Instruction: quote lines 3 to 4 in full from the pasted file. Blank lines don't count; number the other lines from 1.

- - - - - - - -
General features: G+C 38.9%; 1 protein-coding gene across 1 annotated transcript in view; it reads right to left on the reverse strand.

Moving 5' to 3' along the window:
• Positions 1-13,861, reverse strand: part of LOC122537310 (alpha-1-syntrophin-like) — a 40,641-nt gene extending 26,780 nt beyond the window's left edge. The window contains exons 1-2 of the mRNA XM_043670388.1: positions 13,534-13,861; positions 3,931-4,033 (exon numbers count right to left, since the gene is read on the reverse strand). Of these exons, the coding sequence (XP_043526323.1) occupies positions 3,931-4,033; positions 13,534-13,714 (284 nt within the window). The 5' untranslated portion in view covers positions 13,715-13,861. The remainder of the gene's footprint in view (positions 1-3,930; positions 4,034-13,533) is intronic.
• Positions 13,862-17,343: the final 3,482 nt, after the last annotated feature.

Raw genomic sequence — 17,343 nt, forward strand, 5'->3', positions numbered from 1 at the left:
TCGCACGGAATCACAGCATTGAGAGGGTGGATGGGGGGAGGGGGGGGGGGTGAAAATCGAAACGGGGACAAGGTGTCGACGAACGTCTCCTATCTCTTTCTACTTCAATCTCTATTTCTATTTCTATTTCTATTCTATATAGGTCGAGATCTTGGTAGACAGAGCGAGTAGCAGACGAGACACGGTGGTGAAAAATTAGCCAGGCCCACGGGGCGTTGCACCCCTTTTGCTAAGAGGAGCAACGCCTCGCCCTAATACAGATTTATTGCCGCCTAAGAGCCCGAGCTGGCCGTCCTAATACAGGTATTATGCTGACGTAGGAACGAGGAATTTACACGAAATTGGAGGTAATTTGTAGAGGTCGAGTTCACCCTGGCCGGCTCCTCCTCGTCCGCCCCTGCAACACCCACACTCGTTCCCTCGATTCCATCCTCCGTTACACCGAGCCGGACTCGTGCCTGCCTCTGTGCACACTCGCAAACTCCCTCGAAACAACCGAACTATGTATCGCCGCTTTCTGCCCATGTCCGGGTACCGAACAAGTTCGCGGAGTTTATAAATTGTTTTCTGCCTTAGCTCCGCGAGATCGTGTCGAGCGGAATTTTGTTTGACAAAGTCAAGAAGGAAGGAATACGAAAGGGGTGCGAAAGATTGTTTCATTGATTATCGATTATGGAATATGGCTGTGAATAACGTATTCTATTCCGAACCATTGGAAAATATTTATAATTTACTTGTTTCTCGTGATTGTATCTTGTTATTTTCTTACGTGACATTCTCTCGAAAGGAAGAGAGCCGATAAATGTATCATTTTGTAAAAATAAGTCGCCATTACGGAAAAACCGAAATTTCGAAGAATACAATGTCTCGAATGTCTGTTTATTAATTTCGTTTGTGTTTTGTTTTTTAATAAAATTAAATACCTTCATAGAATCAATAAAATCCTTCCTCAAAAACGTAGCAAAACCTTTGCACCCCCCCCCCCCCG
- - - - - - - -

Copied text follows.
• Positions 1-13,861, reverse strand: part of LOC122537310 (alpha-1-syntrophin-like) — a 40,641-nt gene extending 26,780 nt beyond the window's left edge. The window contains exons 1-2 of the mRNA XM_043670388.1: positions 13,534-13,861; positions 3,931-4,033 (exon numbers count right to left, since the gene is read on the reverse strand). Of these exons, the coding sequence (XP_043526323.1) occupies positions 3,931-4,033; positions 13,534-13,714 (284 nt within the window). The 5' untranslated portion in view covers positions 13,715-13,861. The remainder of the gene's footprint in view (positions 1-3,930; positions 4,034-13,533) is intronic.
• Positions 13,862-17,343: the final 3,482 nt, after the last annotated feature.